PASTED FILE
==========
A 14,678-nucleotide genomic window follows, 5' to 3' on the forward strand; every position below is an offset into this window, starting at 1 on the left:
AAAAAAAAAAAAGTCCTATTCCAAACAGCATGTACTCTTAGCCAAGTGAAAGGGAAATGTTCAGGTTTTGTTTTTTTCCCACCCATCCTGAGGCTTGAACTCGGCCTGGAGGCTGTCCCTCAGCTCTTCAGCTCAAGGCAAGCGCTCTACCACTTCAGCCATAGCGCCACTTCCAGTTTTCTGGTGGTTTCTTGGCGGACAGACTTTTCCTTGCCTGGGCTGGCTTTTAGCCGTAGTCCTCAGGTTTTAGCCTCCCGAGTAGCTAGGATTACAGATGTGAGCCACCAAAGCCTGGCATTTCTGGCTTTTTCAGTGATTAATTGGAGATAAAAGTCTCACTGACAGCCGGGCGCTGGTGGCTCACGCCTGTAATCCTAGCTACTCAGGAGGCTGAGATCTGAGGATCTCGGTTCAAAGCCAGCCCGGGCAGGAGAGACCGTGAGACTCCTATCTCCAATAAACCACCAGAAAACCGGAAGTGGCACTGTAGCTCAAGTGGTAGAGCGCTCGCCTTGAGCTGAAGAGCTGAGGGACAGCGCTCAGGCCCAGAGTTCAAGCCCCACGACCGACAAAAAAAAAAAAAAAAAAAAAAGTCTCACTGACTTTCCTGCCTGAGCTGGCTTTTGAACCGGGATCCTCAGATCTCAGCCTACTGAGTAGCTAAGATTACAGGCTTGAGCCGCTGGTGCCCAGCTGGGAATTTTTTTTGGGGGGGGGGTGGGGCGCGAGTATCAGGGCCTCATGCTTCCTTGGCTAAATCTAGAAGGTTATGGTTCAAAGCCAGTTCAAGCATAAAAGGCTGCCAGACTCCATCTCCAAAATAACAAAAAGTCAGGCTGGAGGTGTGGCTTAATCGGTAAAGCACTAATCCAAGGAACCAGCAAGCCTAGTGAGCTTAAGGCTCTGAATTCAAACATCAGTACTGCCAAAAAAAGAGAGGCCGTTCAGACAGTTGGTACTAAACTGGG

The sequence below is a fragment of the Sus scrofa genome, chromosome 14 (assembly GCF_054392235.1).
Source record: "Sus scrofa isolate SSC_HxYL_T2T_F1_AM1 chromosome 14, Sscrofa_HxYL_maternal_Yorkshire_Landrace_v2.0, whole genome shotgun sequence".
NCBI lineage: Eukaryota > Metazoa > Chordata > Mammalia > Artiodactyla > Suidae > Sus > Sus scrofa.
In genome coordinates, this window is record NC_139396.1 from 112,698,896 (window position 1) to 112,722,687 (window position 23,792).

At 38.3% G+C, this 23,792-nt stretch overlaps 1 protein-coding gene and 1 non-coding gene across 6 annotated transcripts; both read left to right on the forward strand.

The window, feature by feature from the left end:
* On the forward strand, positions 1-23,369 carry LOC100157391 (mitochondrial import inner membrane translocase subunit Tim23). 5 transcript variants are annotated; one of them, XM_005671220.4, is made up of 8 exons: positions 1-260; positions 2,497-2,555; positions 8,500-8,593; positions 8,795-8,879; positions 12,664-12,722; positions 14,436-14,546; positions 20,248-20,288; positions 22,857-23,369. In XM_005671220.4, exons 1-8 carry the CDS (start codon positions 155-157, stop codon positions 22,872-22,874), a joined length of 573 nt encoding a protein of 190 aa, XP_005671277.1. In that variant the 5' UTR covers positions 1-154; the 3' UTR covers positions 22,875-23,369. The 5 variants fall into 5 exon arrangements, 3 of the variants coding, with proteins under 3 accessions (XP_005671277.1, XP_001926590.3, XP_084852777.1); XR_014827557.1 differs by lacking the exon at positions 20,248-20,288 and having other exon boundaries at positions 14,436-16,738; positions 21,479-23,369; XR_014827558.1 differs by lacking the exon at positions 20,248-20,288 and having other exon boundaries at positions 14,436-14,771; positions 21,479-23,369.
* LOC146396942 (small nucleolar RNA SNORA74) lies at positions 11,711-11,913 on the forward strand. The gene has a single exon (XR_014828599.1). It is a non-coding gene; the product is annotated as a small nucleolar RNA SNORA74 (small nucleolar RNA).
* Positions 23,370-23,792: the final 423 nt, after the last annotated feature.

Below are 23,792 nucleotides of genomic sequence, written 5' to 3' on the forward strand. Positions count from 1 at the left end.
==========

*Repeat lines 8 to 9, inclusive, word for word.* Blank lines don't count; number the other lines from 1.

The window, feature by feature from the left end:
* On the forward strand, positions 1-23,369 carry LOC100157391 (mitochondrial import inner membrane translocase subunit Tim23). 5 transcript variants are annotated; one of them, XM_005671220.4, is made up of 8 exons: positions 1-260; positions 2,497-2,555; positions 8,500-8,593; positions 8,795-8,879; positions 12,664-12,722; positions 14,436-14,546; positions 20,248-20,288; positions 22,857-23,369. In XM_005671220.4, exons 1-8 carry the CDS (start codon positions 155-157, stop codon positions 22,872-22,874), a joined length of 573 nt encoding a protein of 190 aa, XP_005671277.1. In that variant the 5' UTR covers positions 1-154; the 3' UTR covers positions 22,875-23,369. The 5 variants fall into 5 exon arrangements, 3 of the variants coding, with proteins under 3 accessions (XP_005671277.1, XP_001926590.3, XP_084852777.1); XR_014827557.1 differs by lacking the exon at positions 20,248-20,288 and having other exon boundaries at positions 14,436-16,738; positions 21,479-23,369; XR_014827558.1 differs by lacking the exon at positions 20,248-20,288 and having other exon boundaries at positions 14,436-14,771; positions 21,479-23,369.